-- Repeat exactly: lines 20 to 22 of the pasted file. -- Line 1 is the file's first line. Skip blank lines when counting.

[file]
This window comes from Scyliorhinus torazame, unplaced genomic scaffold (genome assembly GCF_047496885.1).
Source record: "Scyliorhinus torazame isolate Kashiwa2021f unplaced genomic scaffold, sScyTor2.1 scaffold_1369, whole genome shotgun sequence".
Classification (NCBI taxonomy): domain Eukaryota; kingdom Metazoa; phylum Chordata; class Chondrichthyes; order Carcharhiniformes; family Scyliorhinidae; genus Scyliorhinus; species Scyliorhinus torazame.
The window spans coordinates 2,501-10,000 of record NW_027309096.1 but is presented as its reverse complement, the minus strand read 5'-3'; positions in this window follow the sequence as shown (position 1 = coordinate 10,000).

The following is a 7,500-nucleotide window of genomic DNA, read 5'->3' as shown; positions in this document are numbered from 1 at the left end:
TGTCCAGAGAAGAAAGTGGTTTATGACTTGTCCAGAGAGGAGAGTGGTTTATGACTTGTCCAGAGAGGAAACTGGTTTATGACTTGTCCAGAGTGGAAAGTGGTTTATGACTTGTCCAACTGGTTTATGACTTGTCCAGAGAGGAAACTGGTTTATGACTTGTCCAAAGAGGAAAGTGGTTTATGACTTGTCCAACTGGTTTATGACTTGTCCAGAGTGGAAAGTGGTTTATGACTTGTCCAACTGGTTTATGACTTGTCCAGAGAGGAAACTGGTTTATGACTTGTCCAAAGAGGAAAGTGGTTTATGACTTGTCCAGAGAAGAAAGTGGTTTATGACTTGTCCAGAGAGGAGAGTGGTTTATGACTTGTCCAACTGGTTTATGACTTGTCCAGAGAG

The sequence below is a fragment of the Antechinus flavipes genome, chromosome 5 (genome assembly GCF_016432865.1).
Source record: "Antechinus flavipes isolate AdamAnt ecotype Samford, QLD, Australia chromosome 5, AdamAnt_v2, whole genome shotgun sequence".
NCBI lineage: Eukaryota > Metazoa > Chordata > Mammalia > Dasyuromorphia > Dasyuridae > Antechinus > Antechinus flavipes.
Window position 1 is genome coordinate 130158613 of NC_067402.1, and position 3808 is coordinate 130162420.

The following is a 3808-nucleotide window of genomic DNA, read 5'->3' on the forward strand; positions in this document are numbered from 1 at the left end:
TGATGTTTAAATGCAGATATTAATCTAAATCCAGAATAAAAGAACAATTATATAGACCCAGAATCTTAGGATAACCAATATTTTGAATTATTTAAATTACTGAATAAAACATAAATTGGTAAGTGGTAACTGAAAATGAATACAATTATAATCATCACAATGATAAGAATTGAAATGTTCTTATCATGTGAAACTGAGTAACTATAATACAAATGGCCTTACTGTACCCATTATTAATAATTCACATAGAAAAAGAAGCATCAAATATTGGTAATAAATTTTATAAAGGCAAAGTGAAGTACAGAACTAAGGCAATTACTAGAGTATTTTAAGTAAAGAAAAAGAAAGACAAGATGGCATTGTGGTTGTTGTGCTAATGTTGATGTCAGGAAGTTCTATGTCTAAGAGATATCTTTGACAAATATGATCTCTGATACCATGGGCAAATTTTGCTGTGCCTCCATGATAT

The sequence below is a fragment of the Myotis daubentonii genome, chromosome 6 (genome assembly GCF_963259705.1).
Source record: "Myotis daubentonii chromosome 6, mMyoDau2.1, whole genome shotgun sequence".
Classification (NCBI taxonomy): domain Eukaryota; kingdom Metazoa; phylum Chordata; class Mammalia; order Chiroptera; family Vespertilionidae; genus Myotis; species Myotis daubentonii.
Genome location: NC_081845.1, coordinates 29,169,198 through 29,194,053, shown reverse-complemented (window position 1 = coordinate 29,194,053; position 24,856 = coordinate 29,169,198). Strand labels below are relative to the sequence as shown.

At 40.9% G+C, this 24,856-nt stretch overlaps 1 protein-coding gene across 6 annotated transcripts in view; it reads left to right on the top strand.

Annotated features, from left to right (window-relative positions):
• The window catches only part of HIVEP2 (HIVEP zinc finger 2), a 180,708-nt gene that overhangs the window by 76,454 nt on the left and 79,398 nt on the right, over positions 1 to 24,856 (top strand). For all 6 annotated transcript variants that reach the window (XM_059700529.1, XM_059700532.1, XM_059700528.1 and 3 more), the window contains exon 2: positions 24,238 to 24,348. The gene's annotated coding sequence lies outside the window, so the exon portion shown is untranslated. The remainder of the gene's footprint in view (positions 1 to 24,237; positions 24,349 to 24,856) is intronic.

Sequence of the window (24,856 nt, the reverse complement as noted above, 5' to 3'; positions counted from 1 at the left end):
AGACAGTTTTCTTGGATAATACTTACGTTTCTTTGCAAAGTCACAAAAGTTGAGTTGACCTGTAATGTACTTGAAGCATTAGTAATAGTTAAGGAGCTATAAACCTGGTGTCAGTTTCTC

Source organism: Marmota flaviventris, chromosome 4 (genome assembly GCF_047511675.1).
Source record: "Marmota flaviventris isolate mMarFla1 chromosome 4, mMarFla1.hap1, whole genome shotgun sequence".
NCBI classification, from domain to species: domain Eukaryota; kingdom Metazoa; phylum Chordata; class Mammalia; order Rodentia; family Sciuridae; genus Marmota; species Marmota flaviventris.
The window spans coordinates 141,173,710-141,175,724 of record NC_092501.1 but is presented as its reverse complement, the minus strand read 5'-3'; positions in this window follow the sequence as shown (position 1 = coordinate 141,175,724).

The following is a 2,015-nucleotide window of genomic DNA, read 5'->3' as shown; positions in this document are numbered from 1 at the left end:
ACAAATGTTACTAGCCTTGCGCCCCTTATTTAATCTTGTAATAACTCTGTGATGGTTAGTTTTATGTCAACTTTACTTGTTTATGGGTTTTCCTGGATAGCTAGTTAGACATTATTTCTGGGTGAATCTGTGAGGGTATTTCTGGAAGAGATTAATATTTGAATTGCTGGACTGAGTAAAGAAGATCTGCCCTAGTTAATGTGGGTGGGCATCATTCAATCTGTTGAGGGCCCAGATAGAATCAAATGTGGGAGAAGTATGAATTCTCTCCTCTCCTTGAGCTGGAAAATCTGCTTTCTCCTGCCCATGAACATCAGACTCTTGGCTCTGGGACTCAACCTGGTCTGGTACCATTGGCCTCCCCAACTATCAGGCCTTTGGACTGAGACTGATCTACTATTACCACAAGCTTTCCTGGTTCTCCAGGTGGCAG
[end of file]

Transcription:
Sequence of the window (24,856 nt, the reverse complement as noted above, 5' to 3'; positions counted from 1 at the left end):
AGACAGTTTTCTTGGATAATACTTACGTTTCTTTGCAAAGTCACAAAAGTTGAGTTGACCTGTAATGTACTTGAAGCATTAGTAATAGTTAAGGAGCTATAAACCTGGTGTCAGTTTCTC

Source organism: Marmota flaviventris, chromosome 4 (genome assembly GCF_047511675.1).